I watched a short video posted by a policeman’s son depicting his father going “Out of service” for the final time. This veteran policeman signed-off, then heard his police dispatcher acknowledge and broadcast a fond farewell…followed by a litany of on-duty cops radioing respective retirement wishes. It was nothing shy of endearing, especially as he lowered his head and wept.

Indeed life takes us on a journey…and for cops it is a guaranteed whirlwind like no other.

Nevertheless, no uniform and no duty belt and no requisite response to calls for service do not backseat when bad ju-ju presents. A cop’s hypervigilance does not flicker-out like a windswept candle flame. It stays alive. It practices otherwise perishable skills. It sits away from doors. It watches the public in the supermarket. It gawks at vehicular traffic in bank parking lots. It does not hesitate to come detect trouble and harkens to the aid of whoever needs help.

Retirement comes in grand finales at times. The cover photograph of the article you are reading was accompanied by the following salutation: “Lieutenant Anthony DiPalma walked out of Staten Island’s 123rd Precinct last week to a grand round of applause as he retired from the NYPD after serving nearly 44 years. Lieutenant DiPalma was taken home in a vintage 1974 police car, similar to the one he used to patrol Crown Heights where he began his career,” said the NYPF farewell message.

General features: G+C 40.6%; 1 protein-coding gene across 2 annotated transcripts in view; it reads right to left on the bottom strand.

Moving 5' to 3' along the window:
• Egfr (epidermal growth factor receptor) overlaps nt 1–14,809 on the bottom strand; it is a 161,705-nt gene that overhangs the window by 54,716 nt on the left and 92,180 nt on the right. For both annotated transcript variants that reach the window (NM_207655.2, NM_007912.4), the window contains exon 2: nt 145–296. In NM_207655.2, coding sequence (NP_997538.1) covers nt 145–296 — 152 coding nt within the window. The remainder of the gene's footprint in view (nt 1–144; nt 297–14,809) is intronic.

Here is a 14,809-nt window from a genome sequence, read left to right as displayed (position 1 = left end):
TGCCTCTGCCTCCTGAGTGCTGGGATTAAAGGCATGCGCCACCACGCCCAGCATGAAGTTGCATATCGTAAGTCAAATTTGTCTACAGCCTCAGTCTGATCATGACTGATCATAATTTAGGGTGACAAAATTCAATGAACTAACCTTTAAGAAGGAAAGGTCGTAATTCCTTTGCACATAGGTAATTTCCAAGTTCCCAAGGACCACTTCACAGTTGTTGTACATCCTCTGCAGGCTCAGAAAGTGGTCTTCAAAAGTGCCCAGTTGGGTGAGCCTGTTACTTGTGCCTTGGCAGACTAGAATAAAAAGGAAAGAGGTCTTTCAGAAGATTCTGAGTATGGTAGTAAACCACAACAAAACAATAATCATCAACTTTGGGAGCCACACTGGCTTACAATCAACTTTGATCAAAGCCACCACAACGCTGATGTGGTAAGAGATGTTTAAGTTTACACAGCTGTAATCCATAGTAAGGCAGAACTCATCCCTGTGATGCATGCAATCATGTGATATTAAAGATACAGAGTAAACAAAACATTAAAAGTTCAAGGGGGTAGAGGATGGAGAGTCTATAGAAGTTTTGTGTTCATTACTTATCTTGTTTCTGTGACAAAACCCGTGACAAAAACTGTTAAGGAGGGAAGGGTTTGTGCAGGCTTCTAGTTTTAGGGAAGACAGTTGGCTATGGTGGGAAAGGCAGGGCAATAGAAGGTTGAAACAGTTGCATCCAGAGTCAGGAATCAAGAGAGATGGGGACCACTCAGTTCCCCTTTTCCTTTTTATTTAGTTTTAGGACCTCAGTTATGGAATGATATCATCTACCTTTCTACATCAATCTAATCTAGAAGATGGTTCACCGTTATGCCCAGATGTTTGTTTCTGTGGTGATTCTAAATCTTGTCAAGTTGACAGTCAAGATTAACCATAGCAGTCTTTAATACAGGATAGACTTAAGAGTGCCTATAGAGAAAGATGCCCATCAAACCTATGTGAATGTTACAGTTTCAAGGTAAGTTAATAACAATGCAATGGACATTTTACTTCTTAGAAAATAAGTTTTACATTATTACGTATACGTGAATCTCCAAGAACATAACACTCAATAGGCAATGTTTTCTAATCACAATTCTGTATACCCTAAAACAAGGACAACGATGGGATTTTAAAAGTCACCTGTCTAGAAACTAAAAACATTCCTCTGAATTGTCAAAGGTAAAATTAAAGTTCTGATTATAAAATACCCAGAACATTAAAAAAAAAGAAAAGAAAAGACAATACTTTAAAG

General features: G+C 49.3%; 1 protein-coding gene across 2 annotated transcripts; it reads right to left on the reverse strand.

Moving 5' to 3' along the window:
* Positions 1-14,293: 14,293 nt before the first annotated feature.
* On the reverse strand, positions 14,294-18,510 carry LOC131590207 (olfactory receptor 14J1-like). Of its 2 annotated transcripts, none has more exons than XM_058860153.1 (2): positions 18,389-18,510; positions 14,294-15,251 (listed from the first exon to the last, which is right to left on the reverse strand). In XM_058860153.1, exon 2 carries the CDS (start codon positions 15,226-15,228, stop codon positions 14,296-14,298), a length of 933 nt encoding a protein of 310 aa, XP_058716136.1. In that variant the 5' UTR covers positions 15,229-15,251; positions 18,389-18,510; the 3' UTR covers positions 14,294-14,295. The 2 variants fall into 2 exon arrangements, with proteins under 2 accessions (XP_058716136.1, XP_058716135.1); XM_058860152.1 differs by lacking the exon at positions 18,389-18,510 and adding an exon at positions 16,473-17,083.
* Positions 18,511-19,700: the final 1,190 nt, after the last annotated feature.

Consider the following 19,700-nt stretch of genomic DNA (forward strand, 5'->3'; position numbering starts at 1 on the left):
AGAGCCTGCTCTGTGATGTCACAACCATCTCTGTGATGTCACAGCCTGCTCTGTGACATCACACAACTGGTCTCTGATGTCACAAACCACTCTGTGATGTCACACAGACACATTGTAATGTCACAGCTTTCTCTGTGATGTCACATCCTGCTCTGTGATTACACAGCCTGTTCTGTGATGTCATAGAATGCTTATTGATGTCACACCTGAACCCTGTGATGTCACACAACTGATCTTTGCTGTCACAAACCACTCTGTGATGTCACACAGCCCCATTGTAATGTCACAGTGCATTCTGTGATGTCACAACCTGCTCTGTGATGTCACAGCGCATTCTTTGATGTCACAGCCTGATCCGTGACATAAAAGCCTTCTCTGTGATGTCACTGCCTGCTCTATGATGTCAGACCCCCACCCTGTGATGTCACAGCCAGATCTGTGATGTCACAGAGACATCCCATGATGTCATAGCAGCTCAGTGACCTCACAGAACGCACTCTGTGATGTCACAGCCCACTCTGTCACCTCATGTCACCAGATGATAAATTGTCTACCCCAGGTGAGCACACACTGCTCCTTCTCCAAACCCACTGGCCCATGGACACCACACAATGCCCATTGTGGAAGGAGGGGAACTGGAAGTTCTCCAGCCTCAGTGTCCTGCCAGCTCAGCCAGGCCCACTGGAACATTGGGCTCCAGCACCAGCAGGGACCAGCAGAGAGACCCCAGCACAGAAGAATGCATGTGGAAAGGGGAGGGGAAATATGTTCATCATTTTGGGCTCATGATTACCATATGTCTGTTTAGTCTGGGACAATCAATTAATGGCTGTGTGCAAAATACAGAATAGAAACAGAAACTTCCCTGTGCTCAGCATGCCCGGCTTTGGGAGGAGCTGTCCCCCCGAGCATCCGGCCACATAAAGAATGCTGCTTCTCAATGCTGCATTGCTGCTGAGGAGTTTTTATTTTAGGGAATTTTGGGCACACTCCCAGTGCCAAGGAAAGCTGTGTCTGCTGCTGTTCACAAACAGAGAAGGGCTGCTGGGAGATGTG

“I love it. I love what I do. I loved my job. I loved every day. Every day was interesting,” Lt. DiPalma reminisced. Notice he used present and past tense while acclaiming his affinity for police work.

As a cop, can you imagine walking outside for the last day and stepping into a vintage police cruiser in which you patrolled in the first day? Go big or go home! Or, just go home and be big with the remainder of life…albeit in civilian capacity.